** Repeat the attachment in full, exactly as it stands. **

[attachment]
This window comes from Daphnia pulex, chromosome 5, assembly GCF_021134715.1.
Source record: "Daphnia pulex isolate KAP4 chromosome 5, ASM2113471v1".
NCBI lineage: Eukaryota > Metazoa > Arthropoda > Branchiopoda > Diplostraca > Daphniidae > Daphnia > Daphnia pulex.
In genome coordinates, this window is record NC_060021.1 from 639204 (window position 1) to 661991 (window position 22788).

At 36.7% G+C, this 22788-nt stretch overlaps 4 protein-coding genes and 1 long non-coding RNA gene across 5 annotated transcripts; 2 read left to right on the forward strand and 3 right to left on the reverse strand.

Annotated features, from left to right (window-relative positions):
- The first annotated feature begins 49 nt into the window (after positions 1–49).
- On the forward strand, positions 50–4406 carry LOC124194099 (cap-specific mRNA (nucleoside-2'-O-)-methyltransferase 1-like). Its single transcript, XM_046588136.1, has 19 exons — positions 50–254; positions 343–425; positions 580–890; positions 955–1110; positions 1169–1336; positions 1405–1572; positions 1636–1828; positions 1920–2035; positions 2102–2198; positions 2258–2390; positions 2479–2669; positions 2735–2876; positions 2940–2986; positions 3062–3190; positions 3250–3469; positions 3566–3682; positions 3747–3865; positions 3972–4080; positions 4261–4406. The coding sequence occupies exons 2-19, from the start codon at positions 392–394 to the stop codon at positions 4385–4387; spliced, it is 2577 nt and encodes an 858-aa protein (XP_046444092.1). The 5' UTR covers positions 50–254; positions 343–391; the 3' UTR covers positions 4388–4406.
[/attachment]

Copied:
This window comes from Daphnia pulex, chromosome 5, assembly GCF_021134715.1.
Source record: "Daphnia pulex isolate KAP4 chromosome 5, ASM2113471v1".
NCBI lineage: Eukaryota > Metazoa > Arthropoda > Branchiopoda > Diplostraca > Daphniidae > Daphnia > Daphnia pulex.
In genome coordinates, this window is record NC_060021.1 from 639204 (window position 1) to 661991 (window position 22788).

At 36.7% G+C, this 22788-nt stretch overlaps 4 protein-coding genes and 1 long non-coding RNA gene across 5 annotated transcripts; 2 read left to right on the forward strand and 3 right to left on the reverse strand.

Annotated features, from left to right (window-relative positions):
- The first annotated feature begins 49 nt into the window (after positions 1–49).
- On the forward strand, positions 50–4406 carry LOC124194099 (cap-specific mRNA (nucleoside-2'-O-)-methyltransferase 1-like). Its single transcript, XM_046588136.1, has 19 exons — positions 50–254; positions 343–425; positions 580–890; positions 955–1110; positions 1169–1336; positions 1405–1572; positions 1636–1828; positions 1920–2035; positions 2102–2198; positions 2258–2390; positions 2479–2669; positions 2735–2876; positions 2940–2986; positions 3062–3190; positions 3250–3469; positions 3566–3682; positions 3747–3865; positions 3972–4080; positions 4261–4406. The coding sequence occupies exons 2-19, from the start codon at positions 392–394 to the stop codon at positions 4385–4387; spliced, it is 2577 nt and encodes an 858-aa protein (XP_046444092.1). The 5' UTR covers positions 50–254; positions 343–391; the 3' UTR covers positions 4388–4406.